Time Management

"Today's greatest labor-saving device is tomorrow."
Tom Wilson, Universal Press Syndicate

If you scored well in time management on the self-assessment, then I offer you much kudos. You are already a step ahead. Time management is one of the single most important skills to master in life, much less in school. Contrary to what advertisers would like the consumer to believe, most expensive electronic contraptions and convenience products do not assist us in managing our time better. Time management requires discipline and prioritizing. The method you use is entirely up to you. Being organized does not negate creativity.

The only gadgets you really need are a watch, and a pocket calendar for writing everything down, because if it isn't written down, it doesn't happen. Included on this site is a Weekly Time Schedule sheet. Make copies of it, or create your own with a word processor, spreadsheet, or special calendar program. You need a new sheet for each week, because your life is not static (I hope). Fill it out initially according to the following plan:

  1. First, label all the constants, such as your classes, work (if it is the same every week), and travel time.
  2. Second, write down any appointments you have this week, extracurricular activities, etc.
  3. Third, fill in your planned study times.

Be very specific when filling out the schedule. For example, if your class meets from 10:10 to 11:05, don't just say 10 to 11. It is important in the early stages to account or all of your time, because the next step is assessing how much time you have available for studying. The general guideline when taking a science course is to allow two hours out-of-class time for every hour you are in class. For a 4-credit hour class, including 3 lecture hours and one 2-hour lab per week, that means 10 study hours per week. This sounds overwhelming, but it is necessary. Success will not come without outside preparation.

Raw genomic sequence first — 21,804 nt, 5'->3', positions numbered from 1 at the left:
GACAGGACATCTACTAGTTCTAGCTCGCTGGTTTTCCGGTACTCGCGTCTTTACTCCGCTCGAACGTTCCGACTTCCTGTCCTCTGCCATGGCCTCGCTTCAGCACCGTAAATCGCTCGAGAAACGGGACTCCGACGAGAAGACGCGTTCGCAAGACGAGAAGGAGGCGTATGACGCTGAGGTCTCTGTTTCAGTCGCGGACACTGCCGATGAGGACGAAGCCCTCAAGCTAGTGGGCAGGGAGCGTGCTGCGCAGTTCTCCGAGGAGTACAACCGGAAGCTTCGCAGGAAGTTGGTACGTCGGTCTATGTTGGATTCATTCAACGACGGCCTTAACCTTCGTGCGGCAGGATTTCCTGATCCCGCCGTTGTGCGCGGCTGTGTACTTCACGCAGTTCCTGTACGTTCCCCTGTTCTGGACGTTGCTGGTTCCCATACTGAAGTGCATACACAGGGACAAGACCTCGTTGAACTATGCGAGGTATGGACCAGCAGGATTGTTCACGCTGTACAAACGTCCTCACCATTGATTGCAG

As you assess your available time, look for small chunks as well. A 15-minute block in between classes can be used efficiently. Be realistic when you plan your study time. If you know you are not going to wake up at 2 a.m. to study, don't put it on the schedule, even with the best intentions. You are only cheating yourself. Stick to the study times you plan.

It will take some time before you develop a schedule you are comfortable with. That's okay. Choose one day every week in which you sit down and work out next week's schedule. Changes will obviously occur, i.e. kid's soccer game, dentist appointment, family emergency, etc. will happen. Just roll with it.


  • Have, maintain, and use a semester calendar to indicate when major projects will be due, exams will be given, and events will be held. Plan ahead to minimize the effect of "crunch" periods.
  • Keep and use a date book for appointments, meetings, classes, and errands.
  • Take time each week to overview what is coming up the next week so you can plan accordingly. Ask yourself, "What are my goals for the week?"
  • Maintain an ongoing list of things to do. Better yet, prioritize your "things to do" according to their importance.
  • Use small bits of time effectively. In fifteen minutes you can review, edit, and revise your notes from a recent lecture. Think about other ways to effectively use these small bits of time between classes and meetings. Ask yourself, "What is the best use of my time right now?"
  • Know what times of day are best for you mentally and physically. Use that information to help you plan your time.
  • Handle each piece of paper once. Stop shuffling paper from one pile to the next. Make a decision about what to do with the paper and do it.
  • Have a tough task to do? DO IT NOW. Don't procrastinate. If the task looks overwhelming, use the Swiss Cheese principle: Bite off small holes in that block.
  • Take time for you--exercise, cultural activities, relationships, and sleep. Stress will mount and the quality of life will plummet.
  • Learn to say, "NO!"

From Keene State College Aspire Program